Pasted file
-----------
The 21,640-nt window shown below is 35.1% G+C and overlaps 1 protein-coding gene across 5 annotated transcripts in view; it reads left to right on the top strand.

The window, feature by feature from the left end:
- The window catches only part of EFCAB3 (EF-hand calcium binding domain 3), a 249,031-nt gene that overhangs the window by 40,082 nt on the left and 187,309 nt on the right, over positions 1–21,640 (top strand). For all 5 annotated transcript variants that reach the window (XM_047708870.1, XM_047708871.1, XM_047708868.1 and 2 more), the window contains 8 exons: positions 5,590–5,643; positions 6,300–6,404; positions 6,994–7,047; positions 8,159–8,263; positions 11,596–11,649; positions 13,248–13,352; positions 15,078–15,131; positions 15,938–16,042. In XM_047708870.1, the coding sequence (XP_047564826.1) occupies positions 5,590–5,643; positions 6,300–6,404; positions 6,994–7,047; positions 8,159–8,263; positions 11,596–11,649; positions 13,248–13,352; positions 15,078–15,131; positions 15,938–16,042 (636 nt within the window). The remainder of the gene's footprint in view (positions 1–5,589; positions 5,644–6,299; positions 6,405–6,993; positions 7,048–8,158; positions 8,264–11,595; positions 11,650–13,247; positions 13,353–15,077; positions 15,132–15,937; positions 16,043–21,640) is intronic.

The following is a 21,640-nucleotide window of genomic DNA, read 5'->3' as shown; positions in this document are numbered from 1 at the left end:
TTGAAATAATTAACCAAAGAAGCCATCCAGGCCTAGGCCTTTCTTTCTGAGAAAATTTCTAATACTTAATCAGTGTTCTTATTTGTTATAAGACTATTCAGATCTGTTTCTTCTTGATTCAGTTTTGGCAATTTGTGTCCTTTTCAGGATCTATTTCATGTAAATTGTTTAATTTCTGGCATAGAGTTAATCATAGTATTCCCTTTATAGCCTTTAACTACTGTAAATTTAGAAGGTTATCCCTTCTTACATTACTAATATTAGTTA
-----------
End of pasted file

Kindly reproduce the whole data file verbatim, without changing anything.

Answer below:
The 21,640-nt window shown below is 35.1% G+C and overlaps 1 protein-coding gene across 5 annotated transcripts in view; it reads left to right on the top strand.

The window, feature by feature from the left end:
- The window catches only part of EFCAB3 (EF-hand calcium binding domain 3), a 249,031-nt gene that overhangs the window by 40,082 nt on the left and 187,309 nt on the right, over positions 1–21,640 (top strand). For all 5 annotated transcript variants that reach the window (XM_047708870.1, XM_047708871.1, XM_047708868.1 and 2 more), the window contains 8 exons: positions 5,590–5,643; positions 6,300–6,404; positions 6,994–7,047; positions 8,159–8,263; positions 11,596–11,649; positions 13,248–13,352; positions 15,078–15,131; positions 15,938–16,042. In XM_047708870.1, the coding sequence (XP_047564826.1) occupies positions 5,590–5,643; positions 6,300–6,404; positions 6,994–7,047; positions 8,159–8,263; positions 11,596–11,649; positions 13,248–13,352; positions 15,078–15,131; positions 15,938–16,042 (636 nt within the window). The remainder of the gene's footprint in view (positions 1–5,589; positions 5,644–6,299; positions 6,405–6,993; positions 7,048–8,158; positions 8,264–11,595; positions 11,650–13,247; positions 13,353–15,077; positions 15,132–15,937; positions 16,043–21,640) is intronic.

The following is a 21,640-nucleotide window of genomic DNA, read 5'->3' as shown; positions in this document are numbered from 1 at the left end:
TTGAAATAATTAACCAAAGAAGCCATCCAGGCCTAGGCCTTTCTTTCTGAGAAAATTTCTAATACTTAATCAGTGTTCTTATTTGTTATAAGACTATTCAGATCTGTTTCTTCTTGATTCAGTTTTGGCAATTTGTGTCCTTTTCAGGATCTATTTCATGTAAATTGTTTAATTTCTGGCATAGAGTTAATCATAGTATTCCCTTTATAGCCTTTAACTACTGTAAATTTAGAAGGTTATCCCTTCTTACATTACTAATATTAGTTA